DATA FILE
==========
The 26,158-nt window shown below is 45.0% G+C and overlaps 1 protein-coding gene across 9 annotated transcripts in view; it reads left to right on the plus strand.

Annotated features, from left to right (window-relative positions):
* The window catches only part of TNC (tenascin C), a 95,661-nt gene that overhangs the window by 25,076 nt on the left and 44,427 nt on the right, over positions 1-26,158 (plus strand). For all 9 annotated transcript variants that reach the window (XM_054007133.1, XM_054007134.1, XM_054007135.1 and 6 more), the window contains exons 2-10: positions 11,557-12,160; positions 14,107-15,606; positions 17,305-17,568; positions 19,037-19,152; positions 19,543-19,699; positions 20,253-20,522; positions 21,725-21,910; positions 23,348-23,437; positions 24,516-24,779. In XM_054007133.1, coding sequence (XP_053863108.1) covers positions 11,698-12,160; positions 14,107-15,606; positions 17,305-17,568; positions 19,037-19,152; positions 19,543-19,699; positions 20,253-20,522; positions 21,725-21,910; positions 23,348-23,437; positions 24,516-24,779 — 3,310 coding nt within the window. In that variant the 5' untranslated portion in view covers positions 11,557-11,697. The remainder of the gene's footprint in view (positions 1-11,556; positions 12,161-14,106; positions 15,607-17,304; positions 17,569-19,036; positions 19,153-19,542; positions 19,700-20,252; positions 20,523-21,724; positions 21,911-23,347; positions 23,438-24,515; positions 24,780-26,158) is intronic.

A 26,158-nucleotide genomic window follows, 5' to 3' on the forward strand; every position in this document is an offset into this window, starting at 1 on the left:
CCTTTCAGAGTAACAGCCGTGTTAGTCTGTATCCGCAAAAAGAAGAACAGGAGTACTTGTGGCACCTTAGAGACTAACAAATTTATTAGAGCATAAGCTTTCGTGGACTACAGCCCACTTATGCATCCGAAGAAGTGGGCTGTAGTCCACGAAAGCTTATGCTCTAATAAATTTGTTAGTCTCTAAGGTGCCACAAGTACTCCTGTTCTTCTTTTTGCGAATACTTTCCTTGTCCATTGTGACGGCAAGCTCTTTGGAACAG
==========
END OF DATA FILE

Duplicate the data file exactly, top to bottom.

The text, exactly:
The 26,158-nt window shown below is 45.0% G+C and overlaps 1 protein-coding gene across 9 annotated transcripts in view; it reads left to right on the plus strand.

Annotated features, from left to right (window-relative positions):
* The window catches only part of TNC (tenascin C), a 95,661-nt gene that overhangs the window by 25,076 nt on the left and 44,427 nt on the right, over positions 1-26,158 (plus strand). For all 9 annotated transcript variants that reach the window (XM_054007133.1, XM_054007134.1, XM_054007135.1 and 6 more), the window contains exons 2-10: positions 11,557-12,160; positions 14,107-15,606; positions 17,305-17,568; positions 19,037-19,152; positions 19,543-19,699; positions 20,253-20,522; positions 21,725-21,910; positions 23,348-23,437; positions 24,516-24,779. In XM_054007133.1, coding sequence (XP_053863108.1) covers positions 11,698-12,160; positions 14,107-15,606; positions 17,305-17,568; positions 19,037-19,152; positions 19,543-19,699; positions 20,253-20,522; positions 21,725-21,910; positions 23,348-23,437; positions 24,516-24,779 — 3,310 coding nt within the window. In that variant the 5' untranslated portion in view covers positions 11,557-11,697. The remainder of the gene's footprint in view (positions 1-11,556; positions 12,161-14,106; positions 15,607-17,304; positions 17,569-19,036; positions 19,153-19,542; positions 19,700-20,252; positions 20,523-21,724; positions 21,911-23,347; positions 23,438-24,515; positions 24,780-26,158) is intronic.

A 26,158-nucleotide genomic window follows, 5' to 3' on the forward strand; every position in this document is an offset into this window, starting at 1 on the left:
CCTTTCAGAGTAACAGCCGTGTTAGTCTGTATCCGCAAAAAGAAGAACAGGAGTACTTGTGGCACCTTAGAGACTAACAAATTTATTAGAGCATAAGCTTTCGTGGACTACAGCCCACTTATGCATCCGAAGAAGTGGGCTGTAGTCCACGAAAGCTTATGCTCTAATAAATTTGTTAGTCTCTAAGGTGCCACAAGTACTCCTGTTCTTCTTTTTGCGAATACTTTCCTTGTCCATTGTGACGGCAAGCTCTTTGGAACAG